If I send this document as an XPS document, this is a relatively new format. Like PDF, it's read-only. It's uneditable. However, this document will open in a browser. So I don't even have to download Adobe Acrobat Reader in order to view this document. So let's take a look at saving this document, for example, as an XPS or as a PDF. I can do that here to send them through e-mail. I can do it on this File Types link, if all I want to do is create the PDF or XPS and not send it by e-mail yet.

And I can simply click. And it will ask me do I want to save a PDF or an XPS, two limited choices, so let's save an XPS document. Let's open the file after publishing. And let's see what that's going to look like. And again, what I'm going to have is a document that is well-formatted, just as it is in Word. And it opens up in a browser on most computers, or in an XPS Viewer. Again, this is optional because I'm running Windows 7. But this is a widely usable document.

My other choice, knowing my File Type, was to go backstage to File > Save As and to simply choose on my list XPS, for example, or PDF. Now let's say I add some more text to my document, and I want to save it again. If I click Save, this document will be saved using the same name, Galleries in Word 2010, in the same location I saved it in the first time. And I don't need to do anything else to save this document with this file format, with this name in this location.

But perhaps I want to change the File Location, I want to change the file name, or I'd like to change the File Type. In any of those events, I'm going to choose File > Save As and make some changes here in Word Backstage to change either the location of the file to a new folder, to change the File Type, or to edit and change the File name. When I do that, I will end up having two copies of this file, one with the old name, location or file type and another with the new name, location and/or file type.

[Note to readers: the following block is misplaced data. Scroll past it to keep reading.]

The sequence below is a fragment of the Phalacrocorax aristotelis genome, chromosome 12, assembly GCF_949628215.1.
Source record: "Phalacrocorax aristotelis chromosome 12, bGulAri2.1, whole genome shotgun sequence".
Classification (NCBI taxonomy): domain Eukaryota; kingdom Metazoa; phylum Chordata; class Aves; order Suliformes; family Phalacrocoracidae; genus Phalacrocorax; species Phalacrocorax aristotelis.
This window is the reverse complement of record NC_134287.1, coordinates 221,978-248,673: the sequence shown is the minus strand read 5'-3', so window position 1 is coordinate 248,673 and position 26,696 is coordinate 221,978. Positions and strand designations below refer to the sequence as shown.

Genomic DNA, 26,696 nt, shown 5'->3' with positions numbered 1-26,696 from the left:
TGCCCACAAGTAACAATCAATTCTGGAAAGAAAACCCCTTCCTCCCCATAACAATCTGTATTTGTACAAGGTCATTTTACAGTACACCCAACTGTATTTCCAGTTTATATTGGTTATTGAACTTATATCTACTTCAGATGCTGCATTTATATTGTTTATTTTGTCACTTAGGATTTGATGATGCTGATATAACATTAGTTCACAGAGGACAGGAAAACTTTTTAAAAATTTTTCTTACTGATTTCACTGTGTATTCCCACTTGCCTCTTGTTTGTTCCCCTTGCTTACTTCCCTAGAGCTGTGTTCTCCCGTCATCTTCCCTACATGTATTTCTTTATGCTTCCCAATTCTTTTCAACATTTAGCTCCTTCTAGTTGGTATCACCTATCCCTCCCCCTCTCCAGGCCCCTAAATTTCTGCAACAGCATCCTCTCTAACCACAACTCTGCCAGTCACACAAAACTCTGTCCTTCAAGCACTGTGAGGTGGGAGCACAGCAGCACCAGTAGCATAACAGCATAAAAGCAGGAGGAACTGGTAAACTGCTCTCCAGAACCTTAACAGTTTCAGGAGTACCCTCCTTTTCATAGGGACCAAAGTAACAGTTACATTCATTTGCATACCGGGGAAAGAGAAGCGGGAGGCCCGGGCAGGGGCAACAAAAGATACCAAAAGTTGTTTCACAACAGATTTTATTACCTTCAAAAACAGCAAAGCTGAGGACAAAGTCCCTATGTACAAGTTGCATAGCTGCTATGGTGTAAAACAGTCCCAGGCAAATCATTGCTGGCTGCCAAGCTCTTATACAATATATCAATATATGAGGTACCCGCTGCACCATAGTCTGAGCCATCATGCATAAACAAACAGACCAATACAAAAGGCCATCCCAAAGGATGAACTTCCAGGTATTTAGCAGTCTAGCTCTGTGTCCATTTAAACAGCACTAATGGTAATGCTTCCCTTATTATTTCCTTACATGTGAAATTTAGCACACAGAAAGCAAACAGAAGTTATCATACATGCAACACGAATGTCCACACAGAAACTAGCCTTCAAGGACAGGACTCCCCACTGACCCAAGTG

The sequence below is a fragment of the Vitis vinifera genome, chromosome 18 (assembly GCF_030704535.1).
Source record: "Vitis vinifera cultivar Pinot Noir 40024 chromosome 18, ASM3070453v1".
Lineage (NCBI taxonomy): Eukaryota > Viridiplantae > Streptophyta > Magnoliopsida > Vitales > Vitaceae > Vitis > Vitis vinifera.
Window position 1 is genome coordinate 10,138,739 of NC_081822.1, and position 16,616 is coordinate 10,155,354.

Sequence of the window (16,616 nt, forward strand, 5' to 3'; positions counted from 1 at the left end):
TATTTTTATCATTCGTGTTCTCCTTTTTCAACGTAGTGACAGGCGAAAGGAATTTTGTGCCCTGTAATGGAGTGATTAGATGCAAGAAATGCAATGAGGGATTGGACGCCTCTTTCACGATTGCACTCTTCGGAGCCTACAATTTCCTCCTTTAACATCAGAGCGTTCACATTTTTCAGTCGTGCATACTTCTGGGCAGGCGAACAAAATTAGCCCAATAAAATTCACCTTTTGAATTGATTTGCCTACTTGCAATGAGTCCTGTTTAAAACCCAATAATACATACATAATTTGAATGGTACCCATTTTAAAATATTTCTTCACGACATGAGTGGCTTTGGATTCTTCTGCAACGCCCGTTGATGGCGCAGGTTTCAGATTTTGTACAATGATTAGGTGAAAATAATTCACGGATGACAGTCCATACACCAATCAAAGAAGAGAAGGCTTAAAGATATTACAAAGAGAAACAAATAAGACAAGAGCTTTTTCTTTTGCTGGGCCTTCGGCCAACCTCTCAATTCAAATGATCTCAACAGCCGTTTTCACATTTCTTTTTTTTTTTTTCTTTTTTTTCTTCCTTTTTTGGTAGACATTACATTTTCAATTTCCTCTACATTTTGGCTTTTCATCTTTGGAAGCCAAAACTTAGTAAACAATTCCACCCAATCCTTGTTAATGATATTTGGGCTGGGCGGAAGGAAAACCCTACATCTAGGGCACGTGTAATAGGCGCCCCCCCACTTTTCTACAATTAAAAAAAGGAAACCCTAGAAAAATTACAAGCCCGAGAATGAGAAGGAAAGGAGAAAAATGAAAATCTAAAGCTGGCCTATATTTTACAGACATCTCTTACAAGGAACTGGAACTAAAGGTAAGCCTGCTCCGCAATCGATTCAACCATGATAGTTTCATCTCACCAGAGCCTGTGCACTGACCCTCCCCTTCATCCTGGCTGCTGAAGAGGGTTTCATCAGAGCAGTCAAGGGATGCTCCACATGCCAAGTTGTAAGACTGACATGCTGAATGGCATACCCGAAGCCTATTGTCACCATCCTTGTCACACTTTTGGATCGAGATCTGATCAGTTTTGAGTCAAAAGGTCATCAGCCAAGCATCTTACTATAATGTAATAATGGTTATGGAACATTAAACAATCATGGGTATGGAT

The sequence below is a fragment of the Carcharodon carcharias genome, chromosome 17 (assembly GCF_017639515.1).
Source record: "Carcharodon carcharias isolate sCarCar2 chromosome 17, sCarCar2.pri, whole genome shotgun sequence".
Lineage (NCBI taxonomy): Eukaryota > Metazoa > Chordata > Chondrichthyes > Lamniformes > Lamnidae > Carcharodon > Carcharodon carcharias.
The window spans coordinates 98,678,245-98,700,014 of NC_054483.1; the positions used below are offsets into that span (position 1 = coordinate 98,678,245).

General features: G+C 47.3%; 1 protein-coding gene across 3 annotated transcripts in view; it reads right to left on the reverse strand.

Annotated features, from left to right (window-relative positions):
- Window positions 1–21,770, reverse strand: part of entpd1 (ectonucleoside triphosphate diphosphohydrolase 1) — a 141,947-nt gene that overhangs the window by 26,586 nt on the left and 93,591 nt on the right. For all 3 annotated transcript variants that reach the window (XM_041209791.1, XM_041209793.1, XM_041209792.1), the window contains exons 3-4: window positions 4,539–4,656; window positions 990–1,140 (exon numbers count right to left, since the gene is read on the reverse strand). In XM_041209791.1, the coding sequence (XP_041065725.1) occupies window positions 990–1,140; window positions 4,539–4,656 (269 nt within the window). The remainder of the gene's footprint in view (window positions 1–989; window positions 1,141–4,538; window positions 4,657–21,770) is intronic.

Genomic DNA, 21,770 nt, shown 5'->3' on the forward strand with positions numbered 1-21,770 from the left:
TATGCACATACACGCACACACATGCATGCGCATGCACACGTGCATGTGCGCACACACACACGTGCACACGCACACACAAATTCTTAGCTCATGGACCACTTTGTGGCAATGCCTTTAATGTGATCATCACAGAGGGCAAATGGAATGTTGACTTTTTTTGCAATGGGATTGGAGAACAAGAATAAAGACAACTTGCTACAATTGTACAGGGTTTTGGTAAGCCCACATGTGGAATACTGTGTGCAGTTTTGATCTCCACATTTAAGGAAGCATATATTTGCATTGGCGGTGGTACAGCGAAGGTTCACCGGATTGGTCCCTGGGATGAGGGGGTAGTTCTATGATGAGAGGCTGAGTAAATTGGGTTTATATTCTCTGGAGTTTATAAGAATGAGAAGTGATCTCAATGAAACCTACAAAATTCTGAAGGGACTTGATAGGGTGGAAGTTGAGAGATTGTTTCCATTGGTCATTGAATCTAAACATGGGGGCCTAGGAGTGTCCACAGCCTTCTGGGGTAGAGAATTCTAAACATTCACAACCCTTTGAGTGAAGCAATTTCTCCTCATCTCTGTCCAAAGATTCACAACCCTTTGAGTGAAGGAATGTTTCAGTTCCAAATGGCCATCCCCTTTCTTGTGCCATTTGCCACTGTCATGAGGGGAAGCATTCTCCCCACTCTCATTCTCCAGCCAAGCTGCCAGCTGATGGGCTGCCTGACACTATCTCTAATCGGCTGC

Remembering that Word 2007 and 2010 use newer file formats than older versions of Word, you may be opening a lot of documents in Compatibility mode in your organization for awhile. Some Word 2010 features are not available in Compatibility mode, the features that don't exist in the older version of Word. For example, Text Effects here is grayed out while we're in Compatibility mode because it's not available as an option. If all the people who use a document finally moved to Word 2007 or 2010, then you can convert this document to a newer format, and all of the newer features will be available for you to use.

Whether you're saving a document for your own use or saving it to share with others, Word 2010 provides appropriate file formats for saving and sharing your document.

Find answers to the most frequently asked questions about Word 2010 Essential Training.


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Q: The Panning Hand feature for scrolling through documents shown in the movie "Using the Word interface" does not appear in my version of Word.
A: This appears to be an issue with Word, in that the Panning Hand icon does not appear in every installation of Word. The Panning Hand feature was originally designed for a tablet PC and it will always appear on a tablet. However, onother laptops and desktops, the Panning Hand icon's appearance is dependent on the version of Windows and how much tablet PC functionality is built into that version.
Q: Why am I seeing the following error message when trying to open the exercise files in Word 2010? Word experienced an error trying to open the file. Try these suggestions: * check permissions * open the file with text recovery
A: This is a permissions/trust issue specific to your install of Microsoft Office. Contact your IT department make sure documents downloaded from email and the web are not blocked. A workaround solution is to try opening the files in an older version of Word or try to edit your Trust Center settings.